From Global Mission Partners (GMP)
A borehole can ease the burden of water shortages for a community. Without a borehole in the Muvonde community, women had to walk long distances to collect water. They relied on unclean water sources nearby or boreholes in other districts. When the Muvonde borehole was drilled in December 2021, the whole community was filled with joy!
When Showers of Blessing install a new borehole, the community is involved in the process.
Ntando Msimanga, Showers of Blessing Field Officer explains, “Through community participation, a sense of ownership is cultivated, as well as a greater appreciation of value and worth of their newfound asset.”
The Muvonde community rallied together to provide the labour and local resources to complete the build. Ntando describes the process:
“The community cooperates with the construction of the apron and soak away pit (concrete slab and drainage for the pump). We usually leave them to do this at a separate time after we have drilled the borehole (for whenever they can carve out an opportunity in-between their chores). The Muvonde community gathered river sand, pit sand, gravel and water to complete the mix.”
“In keeping with our modus operandi, we provided the equipment for making the apron anda couple of skilled workers who knew how to operate the equipment, courtesy of the Rural District Council. Skilled community members such as builders and carpenters also get their chance to shine as they assist with tools and expertise that are required in such a task. Tools such as trowels, wheelbarrows, and valuable knowledge are required in handling these tasks efficiently.”
Ntando mentioned that, as the borehole was being constructed, the women were of great help in sourcing water from nearby water sources, such as low-lying pits or collection points.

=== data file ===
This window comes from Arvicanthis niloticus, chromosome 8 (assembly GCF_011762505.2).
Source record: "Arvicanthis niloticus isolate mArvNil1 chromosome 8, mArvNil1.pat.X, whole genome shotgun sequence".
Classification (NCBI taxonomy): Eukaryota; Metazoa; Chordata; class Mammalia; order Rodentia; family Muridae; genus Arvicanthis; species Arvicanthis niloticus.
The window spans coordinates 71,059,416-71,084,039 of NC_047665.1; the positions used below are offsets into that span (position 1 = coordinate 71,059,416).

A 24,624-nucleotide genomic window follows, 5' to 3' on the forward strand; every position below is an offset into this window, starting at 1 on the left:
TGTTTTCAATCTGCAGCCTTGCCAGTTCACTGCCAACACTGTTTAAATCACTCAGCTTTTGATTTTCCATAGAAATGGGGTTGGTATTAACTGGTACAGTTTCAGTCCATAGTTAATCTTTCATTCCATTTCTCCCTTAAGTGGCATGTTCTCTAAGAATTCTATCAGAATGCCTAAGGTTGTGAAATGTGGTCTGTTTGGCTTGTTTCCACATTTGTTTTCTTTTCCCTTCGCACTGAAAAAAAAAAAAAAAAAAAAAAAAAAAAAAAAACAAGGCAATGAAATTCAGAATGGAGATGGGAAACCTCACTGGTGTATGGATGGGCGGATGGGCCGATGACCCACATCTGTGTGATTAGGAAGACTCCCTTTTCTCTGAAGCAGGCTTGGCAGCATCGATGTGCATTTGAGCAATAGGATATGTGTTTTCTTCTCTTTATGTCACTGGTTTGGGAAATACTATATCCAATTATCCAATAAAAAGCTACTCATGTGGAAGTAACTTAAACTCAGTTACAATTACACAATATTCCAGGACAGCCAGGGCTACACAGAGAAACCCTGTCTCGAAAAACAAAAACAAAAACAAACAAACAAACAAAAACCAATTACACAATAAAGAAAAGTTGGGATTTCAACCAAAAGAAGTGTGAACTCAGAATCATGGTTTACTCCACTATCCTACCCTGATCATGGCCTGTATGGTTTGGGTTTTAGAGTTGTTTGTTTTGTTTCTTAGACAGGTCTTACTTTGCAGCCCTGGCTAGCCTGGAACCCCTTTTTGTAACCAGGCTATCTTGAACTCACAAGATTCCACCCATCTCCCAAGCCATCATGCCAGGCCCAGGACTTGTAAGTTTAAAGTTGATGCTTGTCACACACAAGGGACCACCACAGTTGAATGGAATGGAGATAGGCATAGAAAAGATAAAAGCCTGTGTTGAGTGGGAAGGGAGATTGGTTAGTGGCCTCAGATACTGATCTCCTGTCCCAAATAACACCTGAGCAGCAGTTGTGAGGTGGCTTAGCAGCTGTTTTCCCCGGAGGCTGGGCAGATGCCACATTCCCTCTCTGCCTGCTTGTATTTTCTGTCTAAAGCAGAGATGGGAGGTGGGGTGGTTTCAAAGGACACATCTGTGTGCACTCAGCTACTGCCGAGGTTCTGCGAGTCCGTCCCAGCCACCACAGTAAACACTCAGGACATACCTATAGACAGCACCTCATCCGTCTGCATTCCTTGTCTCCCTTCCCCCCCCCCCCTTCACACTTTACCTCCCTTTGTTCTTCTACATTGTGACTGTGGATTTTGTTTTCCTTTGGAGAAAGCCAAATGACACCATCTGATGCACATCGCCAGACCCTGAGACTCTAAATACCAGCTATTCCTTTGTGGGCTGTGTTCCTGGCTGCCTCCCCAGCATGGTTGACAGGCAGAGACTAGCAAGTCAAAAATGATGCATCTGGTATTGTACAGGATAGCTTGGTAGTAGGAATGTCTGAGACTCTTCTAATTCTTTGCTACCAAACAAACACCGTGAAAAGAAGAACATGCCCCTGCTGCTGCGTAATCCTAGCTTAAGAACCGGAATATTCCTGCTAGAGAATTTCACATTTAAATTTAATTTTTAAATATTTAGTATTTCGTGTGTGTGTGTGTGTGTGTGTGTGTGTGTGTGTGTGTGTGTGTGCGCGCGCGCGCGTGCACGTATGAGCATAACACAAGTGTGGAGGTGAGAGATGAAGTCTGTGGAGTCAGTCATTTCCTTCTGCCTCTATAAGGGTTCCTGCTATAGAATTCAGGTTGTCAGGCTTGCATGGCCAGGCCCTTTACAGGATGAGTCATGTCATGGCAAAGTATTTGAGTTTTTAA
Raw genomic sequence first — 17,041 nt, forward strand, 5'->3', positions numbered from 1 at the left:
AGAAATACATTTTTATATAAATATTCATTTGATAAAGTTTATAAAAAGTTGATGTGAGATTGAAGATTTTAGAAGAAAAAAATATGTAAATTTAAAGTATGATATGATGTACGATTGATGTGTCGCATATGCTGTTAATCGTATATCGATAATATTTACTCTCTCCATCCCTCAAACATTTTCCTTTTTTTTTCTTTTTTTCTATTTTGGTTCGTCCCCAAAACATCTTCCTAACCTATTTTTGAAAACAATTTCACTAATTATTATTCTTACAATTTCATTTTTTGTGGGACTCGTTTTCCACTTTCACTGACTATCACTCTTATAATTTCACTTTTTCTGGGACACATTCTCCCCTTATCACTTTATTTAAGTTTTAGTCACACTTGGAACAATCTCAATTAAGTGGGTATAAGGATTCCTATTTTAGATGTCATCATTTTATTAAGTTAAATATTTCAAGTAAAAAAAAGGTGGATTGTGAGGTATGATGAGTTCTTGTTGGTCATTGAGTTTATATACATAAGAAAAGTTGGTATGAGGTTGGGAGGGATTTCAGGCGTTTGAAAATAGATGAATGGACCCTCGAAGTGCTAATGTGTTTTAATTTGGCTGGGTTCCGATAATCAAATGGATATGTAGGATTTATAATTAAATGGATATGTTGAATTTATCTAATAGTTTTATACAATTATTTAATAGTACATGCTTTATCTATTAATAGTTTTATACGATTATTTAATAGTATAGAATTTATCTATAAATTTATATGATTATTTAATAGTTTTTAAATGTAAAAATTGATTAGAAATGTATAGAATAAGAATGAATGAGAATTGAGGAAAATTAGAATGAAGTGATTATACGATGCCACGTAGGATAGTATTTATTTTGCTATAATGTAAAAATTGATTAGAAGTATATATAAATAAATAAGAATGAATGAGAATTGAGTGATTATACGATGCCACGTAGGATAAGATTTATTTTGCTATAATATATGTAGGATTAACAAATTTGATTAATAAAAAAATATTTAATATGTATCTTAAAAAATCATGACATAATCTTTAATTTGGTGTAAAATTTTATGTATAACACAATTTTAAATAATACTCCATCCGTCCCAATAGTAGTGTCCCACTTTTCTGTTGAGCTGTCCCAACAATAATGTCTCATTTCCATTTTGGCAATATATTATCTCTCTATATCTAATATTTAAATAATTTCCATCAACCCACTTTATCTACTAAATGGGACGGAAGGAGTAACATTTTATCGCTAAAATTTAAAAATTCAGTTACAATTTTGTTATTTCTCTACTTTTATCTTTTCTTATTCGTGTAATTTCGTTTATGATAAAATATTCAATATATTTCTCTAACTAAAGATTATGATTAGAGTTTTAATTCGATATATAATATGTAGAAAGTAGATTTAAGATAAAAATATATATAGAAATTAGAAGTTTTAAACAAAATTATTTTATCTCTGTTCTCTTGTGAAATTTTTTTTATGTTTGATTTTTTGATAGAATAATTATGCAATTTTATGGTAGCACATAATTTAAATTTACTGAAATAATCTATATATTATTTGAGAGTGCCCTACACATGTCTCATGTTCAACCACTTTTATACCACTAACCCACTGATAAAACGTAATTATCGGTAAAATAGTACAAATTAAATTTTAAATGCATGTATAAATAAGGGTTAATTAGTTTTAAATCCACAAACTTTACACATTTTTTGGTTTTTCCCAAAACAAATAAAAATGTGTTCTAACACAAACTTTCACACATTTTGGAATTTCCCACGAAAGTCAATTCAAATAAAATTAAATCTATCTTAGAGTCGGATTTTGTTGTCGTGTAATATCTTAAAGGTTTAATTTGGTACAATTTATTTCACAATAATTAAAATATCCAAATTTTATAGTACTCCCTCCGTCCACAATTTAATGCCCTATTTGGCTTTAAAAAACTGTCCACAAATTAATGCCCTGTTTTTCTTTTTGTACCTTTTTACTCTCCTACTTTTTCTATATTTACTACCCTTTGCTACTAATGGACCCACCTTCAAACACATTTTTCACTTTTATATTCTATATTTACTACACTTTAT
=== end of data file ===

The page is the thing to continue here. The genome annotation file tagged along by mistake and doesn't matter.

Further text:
He said, “They carried their buckets overhead, as they usually do, and were pouring the water into a drum for storage. This was a great division of labour displayed by this community. Both men and women have shared in the labour and now both can share in the fruits of the completed borehole.”
The Muvonde borehole is a source of safe water.
Ntando expands, “It has alleviated their plight from drinking contaminated water, represents the gift of improved health and extra time, especially the women who now have a shorter walking distance to collect water as opposed to a long working day to fetch water further afield. They are now collecting water close by.”
March 22 is World Water Day, an annual United Nations Observance that celebrates water and raises awareness for the 2 billion people currently living without access to safe water. Through the work of our partners, we see firsthand how safe water, sanitation, and hygiene (WaSH) can change lives.
Thank you for supporting our partners giving life-changing safe water, sanitation and hygiene to communities like Muvonde.
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